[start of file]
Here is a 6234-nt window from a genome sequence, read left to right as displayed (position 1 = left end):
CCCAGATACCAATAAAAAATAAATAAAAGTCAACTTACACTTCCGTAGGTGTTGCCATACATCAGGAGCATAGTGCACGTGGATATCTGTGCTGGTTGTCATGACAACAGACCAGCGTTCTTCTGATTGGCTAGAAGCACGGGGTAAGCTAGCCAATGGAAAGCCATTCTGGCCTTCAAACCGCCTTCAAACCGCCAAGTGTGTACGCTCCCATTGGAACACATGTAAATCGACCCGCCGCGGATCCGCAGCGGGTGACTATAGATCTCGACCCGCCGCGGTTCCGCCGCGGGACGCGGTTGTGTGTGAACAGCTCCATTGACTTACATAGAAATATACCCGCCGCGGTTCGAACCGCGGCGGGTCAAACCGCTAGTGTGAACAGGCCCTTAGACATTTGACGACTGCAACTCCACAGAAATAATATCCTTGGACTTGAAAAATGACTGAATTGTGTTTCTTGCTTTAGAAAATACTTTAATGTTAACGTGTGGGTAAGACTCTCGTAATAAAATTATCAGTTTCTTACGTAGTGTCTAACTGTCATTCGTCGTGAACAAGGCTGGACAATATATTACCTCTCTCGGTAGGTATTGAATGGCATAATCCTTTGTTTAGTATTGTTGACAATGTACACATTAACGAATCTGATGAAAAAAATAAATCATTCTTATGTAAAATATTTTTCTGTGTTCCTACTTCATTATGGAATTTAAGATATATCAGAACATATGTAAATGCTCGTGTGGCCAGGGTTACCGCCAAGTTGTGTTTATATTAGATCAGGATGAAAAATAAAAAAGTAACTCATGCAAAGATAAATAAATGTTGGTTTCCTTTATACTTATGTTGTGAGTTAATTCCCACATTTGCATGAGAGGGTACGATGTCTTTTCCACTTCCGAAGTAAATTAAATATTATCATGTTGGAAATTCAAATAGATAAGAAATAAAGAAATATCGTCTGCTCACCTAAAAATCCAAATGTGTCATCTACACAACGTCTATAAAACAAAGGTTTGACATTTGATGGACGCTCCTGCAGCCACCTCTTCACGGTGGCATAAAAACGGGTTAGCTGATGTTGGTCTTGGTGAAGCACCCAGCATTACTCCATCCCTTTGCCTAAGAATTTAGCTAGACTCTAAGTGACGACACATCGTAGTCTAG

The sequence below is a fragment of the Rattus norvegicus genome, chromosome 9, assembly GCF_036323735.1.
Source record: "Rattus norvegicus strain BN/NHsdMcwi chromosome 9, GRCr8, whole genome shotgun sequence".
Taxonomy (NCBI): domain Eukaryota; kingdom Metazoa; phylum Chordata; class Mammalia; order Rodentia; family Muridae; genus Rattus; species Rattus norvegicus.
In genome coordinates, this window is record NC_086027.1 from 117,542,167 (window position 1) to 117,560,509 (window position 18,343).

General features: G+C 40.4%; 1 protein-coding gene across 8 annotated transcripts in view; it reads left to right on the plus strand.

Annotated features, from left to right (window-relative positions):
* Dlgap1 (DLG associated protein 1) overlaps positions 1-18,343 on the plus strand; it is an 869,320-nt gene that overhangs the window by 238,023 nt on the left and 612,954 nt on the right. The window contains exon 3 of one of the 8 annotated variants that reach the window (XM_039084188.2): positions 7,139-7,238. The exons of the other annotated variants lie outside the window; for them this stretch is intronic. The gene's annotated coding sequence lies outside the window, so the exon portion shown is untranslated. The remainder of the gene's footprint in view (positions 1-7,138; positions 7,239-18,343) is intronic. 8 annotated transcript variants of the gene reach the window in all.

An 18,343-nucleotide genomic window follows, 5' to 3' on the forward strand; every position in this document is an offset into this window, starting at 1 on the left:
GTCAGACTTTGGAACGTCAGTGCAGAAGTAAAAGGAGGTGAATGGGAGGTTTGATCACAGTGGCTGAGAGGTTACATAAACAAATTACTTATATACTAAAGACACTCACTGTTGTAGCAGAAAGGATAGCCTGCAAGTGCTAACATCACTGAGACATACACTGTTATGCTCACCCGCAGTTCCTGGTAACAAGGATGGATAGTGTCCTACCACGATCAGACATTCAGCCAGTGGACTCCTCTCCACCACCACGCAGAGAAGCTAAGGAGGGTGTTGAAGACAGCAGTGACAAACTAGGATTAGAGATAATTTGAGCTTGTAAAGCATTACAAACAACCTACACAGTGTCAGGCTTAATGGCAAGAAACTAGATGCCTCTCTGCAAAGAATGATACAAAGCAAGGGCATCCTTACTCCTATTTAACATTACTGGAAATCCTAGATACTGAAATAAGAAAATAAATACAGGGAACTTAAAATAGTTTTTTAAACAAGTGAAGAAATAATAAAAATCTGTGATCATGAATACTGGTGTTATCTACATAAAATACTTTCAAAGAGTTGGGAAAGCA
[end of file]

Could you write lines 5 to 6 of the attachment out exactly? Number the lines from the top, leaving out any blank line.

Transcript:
Taxonomy (NCBI): domain Eukaryota; kingdom Metazoa; phylum Chordata; class Mammalia; order Rodentia; family Muridae; genus Rattus; species Rattus norvegicus.
In genome coordinates, this window is record NC_086027.1 from 117,542,167 (window position 1) to 117,560,509 (window position 18,343).